A Croissant from Fabrique in Stockholm

Croissant and macchiato

If a hotel offers free breakfast, especially in a city as expensive as Stockholm, it’s hard to say nej. For my first couple of mornings staying at Ibis Styles Odenplan, I didn’t.  The spread was fine — there were more types of wasa crackers than I could count and a DIY muesli bar — but not quite as inspiring as the one at Hotel Sct Thomas in Copenhagen. That’s why, on my final morning, I decided to succumb to the siren-like appeal of Fabrique, a bageri few steps from my hotel on Odengaten.

Cities are most like themselves in the morning.  Everybody is wrapped up in getting their daily routine started.  In the case of Stockholm in October, they are literally wrapped up in all their scarves and hats.  Luckily, Fabrique has a series of table facing a large window to sit and observe passerbys in warmth.

If Swedish pastries make you think of Ikea, you’re only slightly off the mark.  Cinnamon buns (kanelbullar) topped with pearl sugar and cardamom buns (kardemummabullar) with crunchy flecks of the ground pods dot every bakery window.  Unlike their American cousins, they’re twisty, tied up in a million strands like the most elaborate bow on a birthday present.  Next to these spicy treats you’ll find dark breads, chockladboll and croissants.  Yep, even the Swedes are obsessed with French pastry.

I momentarily debated getting a cardamom bun, but decided to start my day with my special tradition: a macchiato and croissant.  The croissant wasn’t the most beautiful one I’d ever seen, but I put my doubts aside to focus on the pleasure of the moment.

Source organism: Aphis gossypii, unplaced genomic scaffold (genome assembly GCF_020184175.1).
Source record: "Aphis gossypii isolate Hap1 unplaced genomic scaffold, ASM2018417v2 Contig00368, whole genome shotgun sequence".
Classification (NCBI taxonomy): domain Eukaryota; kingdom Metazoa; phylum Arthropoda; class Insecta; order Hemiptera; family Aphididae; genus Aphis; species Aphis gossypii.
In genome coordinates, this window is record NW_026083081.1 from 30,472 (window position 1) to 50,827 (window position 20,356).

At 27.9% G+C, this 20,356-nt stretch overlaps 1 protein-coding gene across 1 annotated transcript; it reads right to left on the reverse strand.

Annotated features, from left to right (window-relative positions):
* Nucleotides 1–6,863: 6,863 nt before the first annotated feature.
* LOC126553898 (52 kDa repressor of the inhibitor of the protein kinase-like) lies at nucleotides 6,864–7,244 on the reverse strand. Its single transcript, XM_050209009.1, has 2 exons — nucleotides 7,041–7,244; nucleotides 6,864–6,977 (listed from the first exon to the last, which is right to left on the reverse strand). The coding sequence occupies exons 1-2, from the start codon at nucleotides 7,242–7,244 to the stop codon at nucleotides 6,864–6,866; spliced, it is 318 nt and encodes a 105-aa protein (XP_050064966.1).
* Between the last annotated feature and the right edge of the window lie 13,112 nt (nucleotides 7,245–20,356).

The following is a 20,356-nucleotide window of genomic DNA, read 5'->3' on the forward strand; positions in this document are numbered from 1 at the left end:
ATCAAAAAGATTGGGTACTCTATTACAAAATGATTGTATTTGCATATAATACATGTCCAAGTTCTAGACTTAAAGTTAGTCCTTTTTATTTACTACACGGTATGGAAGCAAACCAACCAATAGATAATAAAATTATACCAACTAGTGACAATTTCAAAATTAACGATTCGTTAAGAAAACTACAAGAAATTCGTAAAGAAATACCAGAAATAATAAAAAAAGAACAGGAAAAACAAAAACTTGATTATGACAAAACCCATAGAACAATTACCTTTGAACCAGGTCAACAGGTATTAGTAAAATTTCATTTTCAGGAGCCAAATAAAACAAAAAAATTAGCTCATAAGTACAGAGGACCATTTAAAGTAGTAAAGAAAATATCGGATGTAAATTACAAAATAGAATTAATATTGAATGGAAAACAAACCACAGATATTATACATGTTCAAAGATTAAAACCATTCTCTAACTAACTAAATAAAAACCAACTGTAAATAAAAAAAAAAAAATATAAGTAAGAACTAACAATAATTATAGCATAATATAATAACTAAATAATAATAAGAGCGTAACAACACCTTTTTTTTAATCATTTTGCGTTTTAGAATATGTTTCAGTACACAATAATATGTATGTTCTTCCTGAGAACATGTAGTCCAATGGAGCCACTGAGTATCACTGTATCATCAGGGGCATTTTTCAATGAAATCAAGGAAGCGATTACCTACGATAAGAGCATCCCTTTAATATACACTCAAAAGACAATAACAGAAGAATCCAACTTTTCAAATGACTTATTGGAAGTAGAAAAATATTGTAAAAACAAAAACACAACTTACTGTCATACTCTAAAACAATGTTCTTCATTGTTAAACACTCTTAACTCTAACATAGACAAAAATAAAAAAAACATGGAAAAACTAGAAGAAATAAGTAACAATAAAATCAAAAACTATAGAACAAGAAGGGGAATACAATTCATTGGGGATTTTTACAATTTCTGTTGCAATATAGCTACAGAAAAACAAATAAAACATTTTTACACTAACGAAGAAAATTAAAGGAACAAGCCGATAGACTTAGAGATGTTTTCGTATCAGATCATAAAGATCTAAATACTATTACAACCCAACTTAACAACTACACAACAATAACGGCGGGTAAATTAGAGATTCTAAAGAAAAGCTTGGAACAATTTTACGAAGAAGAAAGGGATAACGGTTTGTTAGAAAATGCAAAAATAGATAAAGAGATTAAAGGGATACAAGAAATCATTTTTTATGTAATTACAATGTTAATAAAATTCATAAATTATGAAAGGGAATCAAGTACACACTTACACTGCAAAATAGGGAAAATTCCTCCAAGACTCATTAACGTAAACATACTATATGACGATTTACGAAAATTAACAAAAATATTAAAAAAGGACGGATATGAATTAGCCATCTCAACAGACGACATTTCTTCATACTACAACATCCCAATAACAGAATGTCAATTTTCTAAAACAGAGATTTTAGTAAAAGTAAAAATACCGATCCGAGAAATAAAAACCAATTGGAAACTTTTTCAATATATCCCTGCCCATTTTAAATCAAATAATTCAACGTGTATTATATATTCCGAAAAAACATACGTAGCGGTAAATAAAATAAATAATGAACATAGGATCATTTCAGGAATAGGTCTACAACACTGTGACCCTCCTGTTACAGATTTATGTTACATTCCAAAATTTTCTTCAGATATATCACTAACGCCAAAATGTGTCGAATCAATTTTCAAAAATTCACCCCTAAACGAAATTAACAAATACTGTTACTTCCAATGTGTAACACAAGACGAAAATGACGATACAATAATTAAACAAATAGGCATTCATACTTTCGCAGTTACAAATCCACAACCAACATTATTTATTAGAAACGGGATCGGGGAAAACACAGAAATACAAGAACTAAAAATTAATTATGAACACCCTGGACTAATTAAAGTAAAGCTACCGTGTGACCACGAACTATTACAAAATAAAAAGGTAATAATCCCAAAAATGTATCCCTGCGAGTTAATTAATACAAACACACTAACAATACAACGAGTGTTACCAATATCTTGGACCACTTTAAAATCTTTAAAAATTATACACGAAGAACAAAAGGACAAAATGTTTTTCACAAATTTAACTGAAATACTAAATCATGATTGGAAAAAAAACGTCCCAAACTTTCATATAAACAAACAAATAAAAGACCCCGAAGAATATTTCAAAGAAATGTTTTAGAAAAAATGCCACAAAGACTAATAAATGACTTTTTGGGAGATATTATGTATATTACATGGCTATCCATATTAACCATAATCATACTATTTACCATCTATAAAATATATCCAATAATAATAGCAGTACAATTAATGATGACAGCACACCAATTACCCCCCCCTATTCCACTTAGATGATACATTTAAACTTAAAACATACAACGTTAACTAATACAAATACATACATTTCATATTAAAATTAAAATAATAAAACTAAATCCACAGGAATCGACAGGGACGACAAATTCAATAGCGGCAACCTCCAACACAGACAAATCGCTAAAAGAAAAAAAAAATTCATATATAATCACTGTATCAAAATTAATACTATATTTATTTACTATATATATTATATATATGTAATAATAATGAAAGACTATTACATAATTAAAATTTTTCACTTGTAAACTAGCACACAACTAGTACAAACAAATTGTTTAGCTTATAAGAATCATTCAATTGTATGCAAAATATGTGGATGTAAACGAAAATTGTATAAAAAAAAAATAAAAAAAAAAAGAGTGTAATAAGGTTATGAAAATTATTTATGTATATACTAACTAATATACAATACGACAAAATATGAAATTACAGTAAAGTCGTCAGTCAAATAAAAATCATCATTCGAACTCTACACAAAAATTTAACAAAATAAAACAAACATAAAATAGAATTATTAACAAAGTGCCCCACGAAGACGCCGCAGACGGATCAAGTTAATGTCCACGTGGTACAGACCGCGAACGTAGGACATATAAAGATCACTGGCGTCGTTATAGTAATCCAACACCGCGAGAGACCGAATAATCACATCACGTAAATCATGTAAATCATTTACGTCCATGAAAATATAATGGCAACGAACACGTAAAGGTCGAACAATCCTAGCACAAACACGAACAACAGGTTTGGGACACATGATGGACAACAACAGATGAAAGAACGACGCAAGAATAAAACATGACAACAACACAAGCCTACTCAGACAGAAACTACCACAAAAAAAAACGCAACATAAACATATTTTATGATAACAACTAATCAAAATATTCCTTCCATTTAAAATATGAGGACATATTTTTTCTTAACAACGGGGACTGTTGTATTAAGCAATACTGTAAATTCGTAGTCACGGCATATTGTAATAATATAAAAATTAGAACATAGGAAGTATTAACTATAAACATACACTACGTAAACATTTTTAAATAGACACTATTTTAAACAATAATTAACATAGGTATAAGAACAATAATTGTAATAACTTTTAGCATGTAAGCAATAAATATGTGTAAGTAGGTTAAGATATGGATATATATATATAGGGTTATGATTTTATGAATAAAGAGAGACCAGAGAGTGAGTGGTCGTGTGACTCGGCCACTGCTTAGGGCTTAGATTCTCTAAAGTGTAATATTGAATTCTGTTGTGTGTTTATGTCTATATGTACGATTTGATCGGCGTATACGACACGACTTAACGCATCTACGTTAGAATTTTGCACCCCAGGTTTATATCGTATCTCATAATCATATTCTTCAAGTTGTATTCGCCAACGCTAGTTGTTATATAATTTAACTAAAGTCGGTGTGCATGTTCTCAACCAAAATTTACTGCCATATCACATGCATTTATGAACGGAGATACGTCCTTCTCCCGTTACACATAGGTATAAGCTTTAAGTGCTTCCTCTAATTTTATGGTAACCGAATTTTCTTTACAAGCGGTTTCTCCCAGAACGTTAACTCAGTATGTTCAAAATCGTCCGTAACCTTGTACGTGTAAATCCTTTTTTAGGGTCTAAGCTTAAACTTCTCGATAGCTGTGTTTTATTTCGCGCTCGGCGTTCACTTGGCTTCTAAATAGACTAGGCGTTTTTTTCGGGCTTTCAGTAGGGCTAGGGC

Each country puts their own mark on the French classic and this one was no exception.  The texture was slightly dry and chewy, just like a laminated and frenchified version of the dough used for bulle.  I wasn’t impressed at first, but I liked it more and more with each bite.  The chewiness didn’t exclude some butteriness and the outside was crispy.  Dunked into my macchiato, it made a very pleasant morning.

Sometimes the food we have for breakfast doesn’t need to be the most transcendent experience.  A meal that nourishes the mind as well as the body can do more to help jump start our day than the nutritionally ideal spread.  The croissant at Fabrique may not have blown me away, but taking a moment to enjoy a personal tradition in a new city was more satisfying than the butteriest, crispiest croissant could ever be.

What time of day do you think is best for people watching?

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One thought on “A Croissant from Fabrique in Stockholm

  1. PhotoCory

    Oh, I could eat croissants for breakfast, lunch and dinner…and as snacks in between meals.
    To answer your question: In my opinion, early morning could be good for people watching, when everyone is going to work, some of them look grumpy, others are happy, teenagers walk in loud groups, some people walk their dogs…

    Reply

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